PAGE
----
By JIM McCONVILLE
WASHINGTON D.C. — U.S. Sen. Joe Manchin, D-WVa., suggested that the nation’s next Drug Enforcement Agency “drug czar” should have a medical background, know someone who has been addicted and be from outside the Washington, D.C., beltway, during a teleconference with reporters Tuesday afternoon.
Rep. Tom Marino, R-Pa., removed his name from consideration for the position of DEA czar on Tuesday, following media reports that he had orchestrated a bill that weakened the DEA authority over drugmakers.
President Donald Trump had nominated Marino as the possible DEA head.
“I think that was the right thing for him to do, and I thank the president for accepting it, quickly,” Manchin said. “I look forward to working with the president and finding a person who has the passion and the experience level to fight this epidemic.”
According to Manchin, the ideal drug czar candidate would work in medical field and have had someone in their family — a loved one or a child — who has “endured this epidemic that has taken so many bright lives, someone who has the passion and cannot be swayed by all the influence or money or anything else that has swayed people before from doing their job here.”
“They’re talking about a ‘drug czar,’” Manchin said. “I want a (drug) general. I want somebody who is going to fight the war, and who is going to lead this fight and win this fight.”
Manchin also hopes the drug czar candidate comes from outside the Washington, D.C., political beltway.
“I hope it’s not a politician,” Manchin said. “Right now, I think it would be tainted to have a politician of any weight, shape or form, knowing how the (Washington, D.C.) swamp works.
We not only have a swamp — we have quicksand up here too.”
Manchin said he will send Trump a list of candidate names for him to consider.
“I will make some suggestions of people who fit that background,” Manchin said.
During the teleconference Manchin thanked the Washington Post and CBS’ news magazine “60 Minutes” for their joint reporting that Marino was the architect behind legislation that the news organizations say handcuffs the DEA in its fight against opioid distributors.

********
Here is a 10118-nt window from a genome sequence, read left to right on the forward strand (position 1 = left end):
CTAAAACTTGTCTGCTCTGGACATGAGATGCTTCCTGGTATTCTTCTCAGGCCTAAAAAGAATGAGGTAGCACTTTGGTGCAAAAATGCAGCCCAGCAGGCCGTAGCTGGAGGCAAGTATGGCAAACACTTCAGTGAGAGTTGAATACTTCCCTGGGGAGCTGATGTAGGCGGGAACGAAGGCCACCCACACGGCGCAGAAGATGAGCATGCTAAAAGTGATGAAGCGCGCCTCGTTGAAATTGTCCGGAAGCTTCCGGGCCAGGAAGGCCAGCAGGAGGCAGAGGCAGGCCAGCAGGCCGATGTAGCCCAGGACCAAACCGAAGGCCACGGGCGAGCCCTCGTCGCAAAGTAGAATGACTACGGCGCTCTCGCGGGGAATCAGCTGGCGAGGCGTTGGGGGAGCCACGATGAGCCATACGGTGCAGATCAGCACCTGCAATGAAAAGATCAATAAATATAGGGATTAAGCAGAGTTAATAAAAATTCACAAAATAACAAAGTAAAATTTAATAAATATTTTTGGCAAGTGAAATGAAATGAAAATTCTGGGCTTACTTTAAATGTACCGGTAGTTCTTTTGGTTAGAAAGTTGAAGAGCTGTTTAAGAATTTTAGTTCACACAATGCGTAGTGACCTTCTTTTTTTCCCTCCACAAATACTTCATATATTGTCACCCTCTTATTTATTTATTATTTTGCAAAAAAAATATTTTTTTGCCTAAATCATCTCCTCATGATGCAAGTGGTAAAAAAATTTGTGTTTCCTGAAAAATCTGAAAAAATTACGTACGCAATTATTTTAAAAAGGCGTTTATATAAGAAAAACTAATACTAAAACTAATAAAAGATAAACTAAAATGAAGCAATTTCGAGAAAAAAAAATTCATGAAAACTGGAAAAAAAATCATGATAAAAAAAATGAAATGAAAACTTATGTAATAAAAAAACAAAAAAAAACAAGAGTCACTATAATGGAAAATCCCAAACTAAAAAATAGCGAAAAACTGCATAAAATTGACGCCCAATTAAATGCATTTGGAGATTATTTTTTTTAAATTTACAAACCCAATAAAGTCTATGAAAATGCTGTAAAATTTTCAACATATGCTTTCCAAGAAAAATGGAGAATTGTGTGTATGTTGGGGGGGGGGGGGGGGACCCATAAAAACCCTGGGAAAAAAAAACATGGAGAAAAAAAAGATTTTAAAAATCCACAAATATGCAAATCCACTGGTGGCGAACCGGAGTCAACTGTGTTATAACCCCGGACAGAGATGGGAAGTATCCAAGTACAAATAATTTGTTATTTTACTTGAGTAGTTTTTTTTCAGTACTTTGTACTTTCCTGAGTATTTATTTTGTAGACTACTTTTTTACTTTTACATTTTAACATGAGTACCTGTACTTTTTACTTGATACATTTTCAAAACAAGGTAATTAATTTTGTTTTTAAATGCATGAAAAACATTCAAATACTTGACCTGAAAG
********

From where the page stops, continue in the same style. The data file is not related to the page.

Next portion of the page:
Manchin also touched on the question of how legislation got past both houses of Congress to become law.
“People are saying, ‘how did it pass?’ Everybody didn’t do anything, didn’t say anything,’” Manchin said.
Manchin said the legislation sailed through both the judiciary and health committees without setting off alarms because federal agencies, including the DEA, had not signaled a warning flag to legislators.
“The committees basically work with the (federal) agencies to find out if they have concerns with the piece of legislation, and is something that they should move forward with,” Manchin said. “The agency’s attorneys signed off and said ‘no, this piece of legislation has been drafted by Mr. Marino and Rep. Marsha Blackburn, R-Tenn, and Oren Hatch, R-Utah, in the Senate; this piece of legislation should have no effect whatsoever, and will not impede us from doing our job.”
Manchin called the legislation, entitled Ensuring Patient Access and Effective Drug Enforcement Act, “a scam.”
According to Manchin, the bill’s author was Linden Barber, the former associate chief counsel for the DEA’s office of diversion control, who left the DEA agency in 2011. He said Barber was recently hired as senior vice president in charge of regulatory affairs for Cardinal Health, one of the three major drug distributors in the country.
“The person who wrote the legislation used to work for the DEA,” Manchin said. “So you have one of the chief people who knew the DEA inside and out.”
Manchin said the bill was designed to facilitate opioid pill distribution by distributors.
“I believe this has been a business plan from day one,” Manchin said. “You can’t send 9 million pills to Kermit, West Virginia, when you only have 400 people living in the community, or send 11 million pills to Mingo County when you only have 25,000 people, and not raise a red flag. This is happening all over the country — and west Virginia has been hit harder than anyone else.”
Staff writer Jim McConville can be reached at 304-263-8931, ext. 215, or [email protected]
See more from The Journal